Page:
Behind New York’s Housing Crisis: Weakened Laws and Fragmented Regulation

May 20, 2018

New York Times

Kim Barker

The assault began shortly after a new owner bought the building at 25 Grove Street in June 2015. Surveillance cameras arrived first, pointed at the doors to rent-regulated apartments. Then came the construction workers, who gutted empty units and sent a dust cocktail of lead-based paint, brick and who knows what else throughout the building.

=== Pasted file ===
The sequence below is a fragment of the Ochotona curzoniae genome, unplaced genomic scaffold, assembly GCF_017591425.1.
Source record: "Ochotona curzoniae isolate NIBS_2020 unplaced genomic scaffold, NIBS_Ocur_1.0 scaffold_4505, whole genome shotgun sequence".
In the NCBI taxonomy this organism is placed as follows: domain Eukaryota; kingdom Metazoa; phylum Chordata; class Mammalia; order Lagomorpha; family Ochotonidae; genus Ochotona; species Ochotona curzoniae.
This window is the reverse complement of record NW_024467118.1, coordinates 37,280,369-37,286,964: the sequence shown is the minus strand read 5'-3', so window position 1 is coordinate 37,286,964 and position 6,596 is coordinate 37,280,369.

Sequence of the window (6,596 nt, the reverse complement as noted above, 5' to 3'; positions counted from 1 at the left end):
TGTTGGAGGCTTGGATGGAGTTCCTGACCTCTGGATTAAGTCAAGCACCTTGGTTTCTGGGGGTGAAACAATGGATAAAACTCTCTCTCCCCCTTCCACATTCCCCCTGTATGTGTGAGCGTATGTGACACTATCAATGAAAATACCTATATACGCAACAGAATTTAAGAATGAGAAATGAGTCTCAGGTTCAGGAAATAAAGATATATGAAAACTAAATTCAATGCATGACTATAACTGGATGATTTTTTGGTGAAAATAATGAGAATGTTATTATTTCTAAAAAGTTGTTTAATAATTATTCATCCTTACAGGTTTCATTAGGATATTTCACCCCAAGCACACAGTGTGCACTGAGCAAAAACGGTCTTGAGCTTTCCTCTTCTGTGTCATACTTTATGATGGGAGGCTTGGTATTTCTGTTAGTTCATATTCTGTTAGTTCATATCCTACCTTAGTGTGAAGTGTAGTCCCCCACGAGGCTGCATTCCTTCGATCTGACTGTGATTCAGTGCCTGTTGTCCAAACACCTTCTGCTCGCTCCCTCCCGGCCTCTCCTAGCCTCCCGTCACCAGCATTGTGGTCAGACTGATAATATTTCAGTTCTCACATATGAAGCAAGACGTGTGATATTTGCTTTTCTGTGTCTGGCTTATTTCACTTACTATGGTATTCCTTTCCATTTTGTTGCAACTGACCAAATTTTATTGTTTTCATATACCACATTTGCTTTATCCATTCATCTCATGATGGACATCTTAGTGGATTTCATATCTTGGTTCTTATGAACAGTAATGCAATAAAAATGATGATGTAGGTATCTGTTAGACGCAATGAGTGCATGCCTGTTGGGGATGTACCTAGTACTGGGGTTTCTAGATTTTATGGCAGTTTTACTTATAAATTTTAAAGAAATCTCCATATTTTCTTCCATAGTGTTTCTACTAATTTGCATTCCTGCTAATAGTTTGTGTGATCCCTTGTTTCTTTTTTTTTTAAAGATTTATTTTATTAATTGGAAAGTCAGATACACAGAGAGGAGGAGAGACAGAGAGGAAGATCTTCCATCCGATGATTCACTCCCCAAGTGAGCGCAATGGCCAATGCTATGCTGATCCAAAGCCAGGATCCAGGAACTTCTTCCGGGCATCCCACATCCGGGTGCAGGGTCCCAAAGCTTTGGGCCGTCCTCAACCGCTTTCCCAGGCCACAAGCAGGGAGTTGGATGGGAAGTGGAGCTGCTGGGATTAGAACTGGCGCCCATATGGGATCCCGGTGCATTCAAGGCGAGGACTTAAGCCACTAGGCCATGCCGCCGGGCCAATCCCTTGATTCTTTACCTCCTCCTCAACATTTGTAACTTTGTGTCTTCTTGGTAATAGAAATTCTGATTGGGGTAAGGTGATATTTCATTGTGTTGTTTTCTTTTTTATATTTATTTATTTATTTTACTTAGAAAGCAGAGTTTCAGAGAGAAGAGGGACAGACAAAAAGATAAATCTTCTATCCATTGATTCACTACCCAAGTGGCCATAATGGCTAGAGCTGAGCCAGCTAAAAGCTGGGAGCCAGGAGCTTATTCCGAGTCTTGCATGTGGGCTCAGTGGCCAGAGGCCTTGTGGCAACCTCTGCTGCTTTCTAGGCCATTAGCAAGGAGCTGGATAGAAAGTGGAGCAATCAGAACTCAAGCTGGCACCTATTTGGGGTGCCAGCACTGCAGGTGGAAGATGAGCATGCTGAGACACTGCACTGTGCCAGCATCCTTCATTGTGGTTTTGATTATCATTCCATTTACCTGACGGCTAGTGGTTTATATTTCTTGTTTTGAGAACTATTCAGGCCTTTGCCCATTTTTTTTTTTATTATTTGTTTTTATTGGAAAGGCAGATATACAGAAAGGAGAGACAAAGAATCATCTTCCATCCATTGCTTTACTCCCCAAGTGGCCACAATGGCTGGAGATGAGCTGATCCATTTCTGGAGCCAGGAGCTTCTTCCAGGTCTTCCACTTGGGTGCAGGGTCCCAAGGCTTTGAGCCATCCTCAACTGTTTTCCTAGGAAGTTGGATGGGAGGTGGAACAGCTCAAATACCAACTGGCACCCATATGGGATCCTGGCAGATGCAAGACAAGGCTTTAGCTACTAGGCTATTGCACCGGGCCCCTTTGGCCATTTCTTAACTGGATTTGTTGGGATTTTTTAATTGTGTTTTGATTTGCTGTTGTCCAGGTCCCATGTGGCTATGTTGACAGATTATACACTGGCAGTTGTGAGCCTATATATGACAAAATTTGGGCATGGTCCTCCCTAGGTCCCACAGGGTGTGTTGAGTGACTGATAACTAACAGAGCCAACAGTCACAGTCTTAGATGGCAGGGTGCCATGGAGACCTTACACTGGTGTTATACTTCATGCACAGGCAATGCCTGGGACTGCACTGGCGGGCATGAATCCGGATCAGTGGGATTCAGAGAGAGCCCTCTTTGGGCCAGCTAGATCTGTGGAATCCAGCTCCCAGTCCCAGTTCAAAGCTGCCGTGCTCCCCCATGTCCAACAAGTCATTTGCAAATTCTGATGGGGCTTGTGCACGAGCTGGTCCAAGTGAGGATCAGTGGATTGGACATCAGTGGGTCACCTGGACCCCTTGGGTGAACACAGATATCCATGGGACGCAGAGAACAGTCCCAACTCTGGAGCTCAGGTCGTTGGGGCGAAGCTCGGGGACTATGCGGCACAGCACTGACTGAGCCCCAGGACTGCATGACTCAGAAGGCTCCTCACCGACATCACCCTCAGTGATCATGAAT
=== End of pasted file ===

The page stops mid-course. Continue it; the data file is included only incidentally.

Worried, a pregnant woman and her husband left, dooming their apartment to the demolition derby. Violations were issued; violations were dismissed. And on a Friday morning in early August 2016, Temma Tainow, who had lived in the West Village building for 34 years, was jarred awake by what sounded like an explosion. She stumbled into her kitchen and screamed. A leg dangled from a hole punched through her ceiling.

“I think it is imprinted on my brain forever: looking up and seeing five men staring down through the hole,” recalled Ms. Tainow, 70, a tiny therapist with a halo of reddish-brown hair who speaks deliberately and walks with a slow limp. “It’s been awful. It’s been a nightmare. It’s exactly what the owner wants.”

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